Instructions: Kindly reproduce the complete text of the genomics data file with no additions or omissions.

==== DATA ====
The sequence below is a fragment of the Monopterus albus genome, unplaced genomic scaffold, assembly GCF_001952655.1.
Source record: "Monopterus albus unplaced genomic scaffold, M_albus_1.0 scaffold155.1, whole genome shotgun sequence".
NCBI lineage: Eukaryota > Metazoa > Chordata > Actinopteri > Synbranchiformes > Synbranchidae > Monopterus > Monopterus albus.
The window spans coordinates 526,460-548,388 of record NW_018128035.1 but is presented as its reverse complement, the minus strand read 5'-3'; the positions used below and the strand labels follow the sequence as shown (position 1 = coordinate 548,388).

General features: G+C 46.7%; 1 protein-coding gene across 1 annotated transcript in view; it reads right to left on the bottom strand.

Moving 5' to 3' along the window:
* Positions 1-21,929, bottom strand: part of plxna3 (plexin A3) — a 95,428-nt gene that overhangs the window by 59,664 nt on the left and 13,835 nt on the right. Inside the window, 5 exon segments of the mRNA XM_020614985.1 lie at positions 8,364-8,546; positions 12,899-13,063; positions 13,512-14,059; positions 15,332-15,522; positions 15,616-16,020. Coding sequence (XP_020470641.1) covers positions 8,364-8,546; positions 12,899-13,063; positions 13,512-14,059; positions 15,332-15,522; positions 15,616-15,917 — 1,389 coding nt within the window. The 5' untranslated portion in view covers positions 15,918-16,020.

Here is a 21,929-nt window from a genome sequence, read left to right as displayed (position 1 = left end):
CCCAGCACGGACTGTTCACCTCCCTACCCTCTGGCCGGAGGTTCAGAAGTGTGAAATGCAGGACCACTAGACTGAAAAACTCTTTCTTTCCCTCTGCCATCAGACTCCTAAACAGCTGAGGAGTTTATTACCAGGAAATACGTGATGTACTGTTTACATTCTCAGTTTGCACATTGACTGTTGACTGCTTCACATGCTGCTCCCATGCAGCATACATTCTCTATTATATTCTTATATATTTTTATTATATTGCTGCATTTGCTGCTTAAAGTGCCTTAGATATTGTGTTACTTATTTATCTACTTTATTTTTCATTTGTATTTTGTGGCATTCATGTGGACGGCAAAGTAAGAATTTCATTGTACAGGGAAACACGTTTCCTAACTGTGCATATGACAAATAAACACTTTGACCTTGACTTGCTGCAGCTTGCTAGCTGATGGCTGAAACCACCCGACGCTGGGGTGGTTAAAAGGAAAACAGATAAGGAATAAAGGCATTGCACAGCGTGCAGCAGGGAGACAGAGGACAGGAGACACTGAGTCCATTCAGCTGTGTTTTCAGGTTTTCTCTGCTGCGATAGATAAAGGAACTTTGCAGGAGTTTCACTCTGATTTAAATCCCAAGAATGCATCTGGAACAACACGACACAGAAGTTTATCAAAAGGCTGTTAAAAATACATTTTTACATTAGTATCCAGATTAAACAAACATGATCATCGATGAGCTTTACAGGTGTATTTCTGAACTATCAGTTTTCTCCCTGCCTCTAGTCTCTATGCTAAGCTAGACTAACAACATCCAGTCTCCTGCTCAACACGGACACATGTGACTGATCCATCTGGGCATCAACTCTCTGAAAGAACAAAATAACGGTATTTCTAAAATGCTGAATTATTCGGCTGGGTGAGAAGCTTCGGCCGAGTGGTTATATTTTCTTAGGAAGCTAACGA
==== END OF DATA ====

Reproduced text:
The sequence below is a fragment of the Monopterus albus genome, unplaced genomic scaffold, assembly GCF_001952655.1.
Source record: "Monopterus albus unplaced genomic scaffold, M_albus_1.0 scaffold155.1, whole genome shotgun sequence".
NCBI lineage: Eukaryota > Metazoa > Chordata > Actinopteri > Synbranchiformes > Synbranchidae > Monopterus > Monopterus albus.
The window spans coordinates 526,460-548,388 of record NW_018128035.1 but is presented as its reverse complement, the minus strand read 5'-3'; the positions used below and the strand labels follow the sequence as shown (position 1 = coordinate 548,388).

General features: G+C 46.7%; 1 protein-coding gene across 1 annotated transcript in view; it reads right to left on the bottom strand.

Moving 5' to 3' along the window:
* Positions 1-21,929, bottom strand: part of plxna3 (plexin A3) — a 95,428-nt gene that overhangs the window by 59,664 nt on the left and 13,835 nt on the right. Inside the window, 5 exon segments of the mRNA XM_020614985.1 lie at positions 8,364-8,546; positions 12,899-13,063; positions 13,512-14,059; positions 15,332-15,522; positions 15,616-16,020. Coding sequence (XP_020470641.1) covers positions 8,364-8,546; positions 12,899-13,063; positions 13,512-14,059; positions 15,332-15,522; positions 15,616-15,917 — 1,389 coding nt within the window. The 5' untranslated portion in view covers positions 15,918-16,020.

Here is a 21,929-nt window from a genome sequence, read left to right as displayed (position 1 = left end):
CCCAGCACGGACTGTTCACCTCCCTACCCTCTGGCCGGAGGTTCAGAAGTGTGAAATGCAGGACCACTAGACTGAAAAACTCTTTCTTTCCCTCTGCCATCAGACTCCTAAACAGCTGAGGAGTTTATTACCAGGAAATACGTGATGTACTGTTTACATTCTCAGTTTGCACATTGACTGTTGACTGCTTCACATGCTGCTCCCATGCAGCATACATTCTCTATTATATTCTTATATATTTTTATTATATTGCTGCATTTGCTGCTTAAAGTGCCTTAGATATTGTGTTACTTATTTATCTACTTTATTTTTCATTTGTATTTTGTGGCATTCATGTGGACGGCAAAGTAAGAATTTCATTGTACAGGGAAACACGTTTCCTAACTGTGCATATGACAAATAAACACTTTGACCTTGACTTGCTGCAGCTTGCTAGCTGATGGCTGAAACCACCCGACGCTGGGGTGGTTAAAAGGAAAACAGATAAGGAATAAAGGCATTGCACAGCGTGCAGCAGGGAGACAGAGGACAGGAGACACTGAGTCCATTCAGCTGTGTTTTCAGGTTTTCTCTGCTGCGATAGATAAAGGAACTTTGCAGGAGTTTCACTCTGATTTAAATCCCAAGAATGCATCTGGAACAACACGACACAGAAGTTTATCAAAAGGCTGTTAAAAATACATTTTTACATTAGTATCCAGATTAAACAAACATGATCATCGATGAGCTTTACAGGTGTATTTCTGAACTATCAGTTTTCTCCCTGCCTCTAGTCTCTATGCTAAGCTAGACTAACAACATCCAGTCTCCTGCTCAACACGGACACATGTGACTGATCCATCTGGGCATCAACTCTCTGAAAGAACAAAATAACGGTATTTCTAAAATGCTGAATTATTCGGCTGGGTGAGAAGCTTCGGCCGAGTGGTTATATTTTCTTAGGAAGCTAACGA